It was 4 p.m. on Christmas Eve, and all the trees for sale at Grand and Clinton Streets were $20—down from $250 just days ago. That didn't stop New Yorkers from haggling.
“We got all kinds of offers,” Charlie, one of the treesellers, told Gothamist, as he and his three companions were breaking down their stand. “They’re like, ‘Ten dollars! Five dollars!’ One offered us nine dollars for a small tree.”
Charlie, who is from Montreal and declined to give us his last name, added, “I don’t work for nine dollars! No one works for nine dollars!”
Billy Romp, whose family has been selling trees at Jane Street and Eighth Avenue since 1988, described his Christmas Eve clientele as “mostly procrastinators.”
“They’re asking if it’s so late, can they bargain,” Romp said. “My answer is, ‘No. If you don’t have a tree by now, you’re the one that’s in the poor position. I’ve got trees and you don’t have one. There’s only a few hours left.’”
Romp added, “I give 'em a deal anyway, you know?”
There are some families in Romp's neighborhood who wait until late on Christmas Eve to get their trees.
“Their tradition is to put their children to bed, when there’s no decorations in the house, and then go out and get the tree, and decorate and do the presents so the kids wake up to that,” Romp said. “That’s a tradition that they must still keep even if the kids are grown up, because they’ve been doing it for 25 years.”
Jason Arnow, who was sitting at a Soho Trees outpost near Hudson and West Houston streets, said that Christmas Eve “is the worst day” for dealing with aggressive bargain hunters. Arnow said he had sold two trees, including one six-footer for $75 that would normally cost $175, but that the season was over.
“I’m just waiting for the truck to come take the trees to Coney Island,” Arnow said. “We sell them there for Russian Christmas.” (Christmas falls on January 7 in the Eastern Orthodox calendar.)
Susie Gagnon, who is from Quebec City, has been selling trees at Hudson and Christopher streets for five years. If approached by a bargain hunter, Gagnon said, “We’ll dance a little bit,” but her trees are too valuable to give away.
“We still can make money mulching them so I’m not going to waste the tree away. We mulch them and sell them for landscaping and parks,” Gagnon said, adding that this year's sales were noticeably down. “Everybody’s away this year. It’s a little different. Especially today.”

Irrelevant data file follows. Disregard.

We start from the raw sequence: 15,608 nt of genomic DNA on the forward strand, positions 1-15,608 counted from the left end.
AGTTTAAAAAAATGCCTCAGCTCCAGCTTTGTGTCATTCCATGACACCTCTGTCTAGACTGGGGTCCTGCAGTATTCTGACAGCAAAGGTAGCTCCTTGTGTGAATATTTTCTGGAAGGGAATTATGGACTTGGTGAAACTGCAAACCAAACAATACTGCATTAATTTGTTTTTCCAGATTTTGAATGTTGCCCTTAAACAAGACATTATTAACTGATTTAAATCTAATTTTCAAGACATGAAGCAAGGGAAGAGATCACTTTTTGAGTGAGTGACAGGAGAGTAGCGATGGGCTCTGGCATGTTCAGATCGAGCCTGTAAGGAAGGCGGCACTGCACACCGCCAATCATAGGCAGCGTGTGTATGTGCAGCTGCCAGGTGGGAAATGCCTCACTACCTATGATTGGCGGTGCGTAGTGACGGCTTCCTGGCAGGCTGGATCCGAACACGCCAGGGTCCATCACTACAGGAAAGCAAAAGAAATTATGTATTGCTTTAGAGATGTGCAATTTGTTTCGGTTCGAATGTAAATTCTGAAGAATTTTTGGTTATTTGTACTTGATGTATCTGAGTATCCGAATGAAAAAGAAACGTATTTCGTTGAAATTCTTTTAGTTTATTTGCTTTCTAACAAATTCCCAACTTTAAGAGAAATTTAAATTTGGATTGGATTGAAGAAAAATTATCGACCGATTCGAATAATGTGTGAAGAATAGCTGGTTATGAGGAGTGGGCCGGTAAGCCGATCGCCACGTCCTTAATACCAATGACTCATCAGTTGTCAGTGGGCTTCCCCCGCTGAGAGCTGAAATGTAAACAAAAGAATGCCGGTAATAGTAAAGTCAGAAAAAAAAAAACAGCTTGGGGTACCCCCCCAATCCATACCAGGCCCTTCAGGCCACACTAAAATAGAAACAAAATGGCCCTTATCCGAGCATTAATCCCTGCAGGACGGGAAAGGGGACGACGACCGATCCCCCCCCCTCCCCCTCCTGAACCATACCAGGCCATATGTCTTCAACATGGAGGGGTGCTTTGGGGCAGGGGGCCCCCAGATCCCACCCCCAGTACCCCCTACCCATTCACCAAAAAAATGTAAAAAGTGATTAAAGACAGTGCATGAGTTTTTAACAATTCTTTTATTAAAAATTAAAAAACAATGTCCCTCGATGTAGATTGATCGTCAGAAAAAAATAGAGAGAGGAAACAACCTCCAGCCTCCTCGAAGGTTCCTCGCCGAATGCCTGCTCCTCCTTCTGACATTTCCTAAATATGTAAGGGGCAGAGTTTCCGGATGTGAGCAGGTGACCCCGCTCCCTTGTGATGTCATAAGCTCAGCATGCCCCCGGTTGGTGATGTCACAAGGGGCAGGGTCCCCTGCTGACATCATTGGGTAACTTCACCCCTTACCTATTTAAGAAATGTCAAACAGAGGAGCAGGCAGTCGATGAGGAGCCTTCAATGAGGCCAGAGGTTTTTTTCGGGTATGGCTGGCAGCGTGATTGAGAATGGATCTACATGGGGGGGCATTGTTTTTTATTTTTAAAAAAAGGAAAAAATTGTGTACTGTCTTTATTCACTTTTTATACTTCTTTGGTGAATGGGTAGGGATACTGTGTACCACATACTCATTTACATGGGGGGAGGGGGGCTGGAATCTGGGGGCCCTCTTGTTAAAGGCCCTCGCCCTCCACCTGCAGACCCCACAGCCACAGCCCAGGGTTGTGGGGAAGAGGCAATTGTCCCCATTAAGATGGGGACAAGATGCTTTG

Up the street, Billy Romp said that “every year we do a little better,” and 2019 was no exception. “We tend to increase just a little bit every year, like inflation. I think we might beat inflation this year.”
In front of St. Mark’s Church in the East Village, a group of men packing up a long row of trees were too busy to speak to a reporter. “No time, sorry,” they said, slinging trees into the back of a U-Haul. (The city also ends up mulching a lot of unsold stock. More than 200,000 trees were collected last year, according to the Department of Sanitation.)
The treesellers on Houston and Essex streets had already packed up and left by late afternoon, but they left a few trees near the curb, and a massive tree on the southeast corner.
Stephen White approached the big tree with a pair of pliers.
“I came by here the other night. This Christmas tree place was different than the one last year—they had all their prices programmed into a tablet—and they said this was $600,” White explained. “And now they’re just leaving it?”
White said he and his wife held off on getting a tree for their East Second Street apartment and regretted it.
“We have a deck and all of our neighbors have gotten used to us putting the tree outside. And the neighbors above us just had a baby and their whole family’s in town and I’m like, you know what, I’ve been looking at this tree on the corner forever.”
He added, “We’re gonna attempt to take it. We’re gonna fucking save Christmas right now!”